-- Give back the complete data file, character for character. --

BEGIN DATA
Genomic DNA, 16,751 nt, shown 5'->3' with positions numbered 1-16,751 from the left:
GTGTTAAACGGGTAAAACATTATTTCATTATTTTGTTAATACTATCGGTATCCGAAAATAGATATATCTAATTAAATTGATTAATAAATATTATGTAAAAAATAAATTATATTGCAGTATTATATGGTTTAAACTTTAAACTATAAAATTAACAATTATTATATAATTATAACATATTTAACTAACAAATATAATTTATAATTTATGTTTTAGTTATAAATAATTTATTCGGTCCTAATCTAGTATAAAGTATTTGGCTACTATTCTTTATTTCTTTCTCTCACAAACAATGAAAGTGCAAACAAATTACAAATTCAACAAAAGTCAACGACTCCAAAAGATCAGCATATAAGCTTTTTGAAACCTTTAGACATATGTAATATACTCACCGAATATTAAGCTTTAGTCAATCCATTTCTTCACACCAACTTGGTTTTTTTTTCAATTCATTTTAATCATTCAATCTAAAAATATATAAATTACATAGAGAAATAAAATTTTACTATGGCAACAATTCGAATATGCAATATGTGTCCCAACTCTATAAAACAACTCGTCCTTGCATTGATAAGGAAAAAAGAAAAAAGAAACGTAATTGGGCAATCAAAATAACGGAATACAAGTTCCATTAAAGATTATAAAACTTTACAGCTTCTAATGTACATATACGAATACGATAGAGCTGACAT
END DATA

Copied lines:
Genomic DNA, 16,751 nt, shown 5'->3' with positions numbered 1-16,751 from the left:
GTGTTAAACGGGTAAAACATTATTTCATTATTTTGTTAATACTATCGGTATCCGAAAATAGATATATCTAATTAAATTGATTAATAAATATTATGTAAAAAATAAATTATATTGCAGTATTATATGGTTTAAACTTTAAACTATAAAATTAACAATTATTATATAATTATAACATATTTAACTAACAAATATAATTTATAATTTATGTTTTAGTTATAAATAATTTATTCGGTCCTAATCTAGTATAAAGTATTTGGCTACTATTCTTTATTTCTTTCTCTCACAAACAATGAAAGTGCAAACAAATTACAAATTCAACAAAAGTCAACGACTCCAAAAGATCAGCATATAAGCTTTTTGAAACCTTTAGACATATGTAATATACTCACCGAATATTAAGCTTTAGTCAATCCATTTCTTCACACCAACTTGGTTTTTTTTTCAATTCATTTTAATCATTCAATCTAAAAATATATAAATTACATAGAGAAATAAAATTTTACTATGGCAACAATTCGAATATGCAATATGTGTCCCAACTCTATAAAACAACTCGTCCTTGCATTGATAAGGAAAAAAGAAAAAAGAAACGTAATTGGGCAATCAAAATAACGGAATACAAGTTCCATTAAAGATTATAAAACTTTACAGCTTCTAATGTACATATACGAATACGATAGAGCTGACAT